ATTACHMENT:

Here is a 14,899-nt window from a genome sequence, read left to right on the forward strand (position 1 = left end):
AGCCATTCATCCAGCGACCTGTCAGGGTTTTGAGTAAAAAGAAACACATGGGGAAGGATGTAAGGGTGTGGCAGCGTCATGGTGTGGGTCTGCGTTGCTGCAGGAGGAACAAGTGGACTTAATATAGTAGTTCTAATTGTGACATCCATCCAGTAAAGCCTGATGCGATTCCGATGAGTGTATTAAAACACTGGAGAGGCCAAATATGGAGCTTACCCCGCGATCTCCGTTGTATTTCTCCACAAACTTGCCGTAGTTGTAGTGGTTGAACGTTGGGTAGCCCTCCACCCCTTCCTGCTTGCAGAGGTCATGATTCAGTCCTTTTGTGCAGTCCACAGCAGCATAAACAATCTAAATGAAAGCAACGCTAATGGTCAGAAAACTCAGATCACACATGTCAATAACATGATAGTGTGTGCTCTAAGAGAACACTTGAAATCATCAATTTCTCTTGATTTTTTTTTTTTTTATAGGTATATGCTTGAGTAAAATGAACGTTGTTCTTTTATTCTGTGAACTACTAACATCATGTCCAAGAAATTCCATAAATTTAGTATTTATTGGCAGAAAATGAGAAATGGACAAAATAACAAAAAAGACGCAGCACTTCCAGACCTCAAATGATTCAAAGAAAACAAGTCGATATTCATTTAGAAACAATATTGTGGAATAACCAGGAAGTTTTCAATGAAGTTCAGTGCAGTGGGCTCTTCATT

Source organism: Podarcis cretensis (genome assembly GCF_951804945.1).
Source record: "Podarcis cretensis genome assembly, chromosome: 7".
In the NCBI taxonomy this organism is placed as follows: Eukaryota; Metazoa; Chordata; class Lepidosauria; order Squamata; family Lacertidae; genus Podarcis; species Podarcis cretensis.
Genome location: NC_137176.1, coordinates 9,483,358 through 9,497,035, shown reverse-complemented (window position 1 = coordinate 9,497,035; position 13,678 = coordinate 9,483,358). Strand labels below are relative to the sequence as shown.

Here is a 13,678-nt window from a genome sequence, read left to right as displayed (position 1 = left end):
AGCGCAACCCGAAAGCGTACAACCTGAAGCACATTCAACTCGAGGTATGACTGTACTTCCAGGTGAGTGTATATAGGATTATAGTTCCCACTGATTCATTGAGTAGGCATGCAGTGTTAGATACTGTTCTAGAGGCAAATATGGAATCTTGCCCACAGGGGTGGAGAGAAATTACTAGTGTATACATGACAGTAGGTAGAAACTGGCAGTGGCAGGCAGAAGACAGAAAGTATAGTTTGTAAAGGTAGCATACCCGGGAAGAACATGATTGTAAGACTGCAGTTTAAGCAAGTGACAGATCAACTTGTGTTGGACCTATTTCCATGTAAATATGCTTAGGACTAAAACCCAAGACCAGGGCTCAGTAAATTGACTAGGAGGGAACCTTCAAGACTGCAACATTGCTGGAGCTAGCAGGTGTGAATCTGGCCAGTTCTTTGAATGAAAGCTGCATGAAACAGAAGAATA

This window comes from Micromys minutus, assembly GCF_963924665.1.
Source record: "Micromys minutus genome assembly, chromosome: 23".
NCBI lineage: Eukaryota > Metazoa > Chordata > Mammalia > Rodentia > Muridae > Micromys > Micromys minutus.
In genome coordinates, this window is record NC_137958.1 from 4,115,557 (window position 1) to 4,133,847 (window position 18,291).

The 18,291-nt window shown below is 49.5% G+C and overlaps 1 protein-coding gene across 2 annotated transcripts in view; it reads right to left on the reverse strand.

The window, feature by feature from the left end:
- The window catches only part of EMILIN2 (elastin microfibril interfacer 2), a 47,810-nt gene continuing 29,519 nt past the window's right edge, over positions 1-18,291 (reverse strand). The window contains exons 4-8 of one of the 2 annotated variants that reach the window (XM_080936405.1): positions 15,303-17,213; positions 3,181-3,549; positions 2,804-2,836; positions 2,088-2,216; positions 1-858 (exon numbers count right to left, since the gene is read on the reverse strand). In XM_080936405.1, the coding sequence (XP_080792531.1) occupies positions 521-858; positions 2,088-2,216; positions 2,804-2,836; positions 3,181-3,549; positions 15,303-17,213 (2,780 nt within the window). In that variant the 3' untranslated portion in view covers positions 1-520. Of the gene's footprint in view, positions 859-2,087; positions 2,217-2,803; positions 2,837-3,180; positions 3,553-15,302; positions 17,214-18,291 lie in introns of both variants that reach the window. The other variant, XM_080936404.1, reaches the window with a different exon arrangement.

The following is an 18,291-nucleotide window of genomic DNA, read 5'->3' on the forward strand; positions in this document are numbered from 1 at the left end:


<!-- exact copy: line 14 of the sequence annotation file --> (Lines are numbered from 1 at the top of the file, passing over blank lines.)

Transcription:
The window, feature by feature from the left end: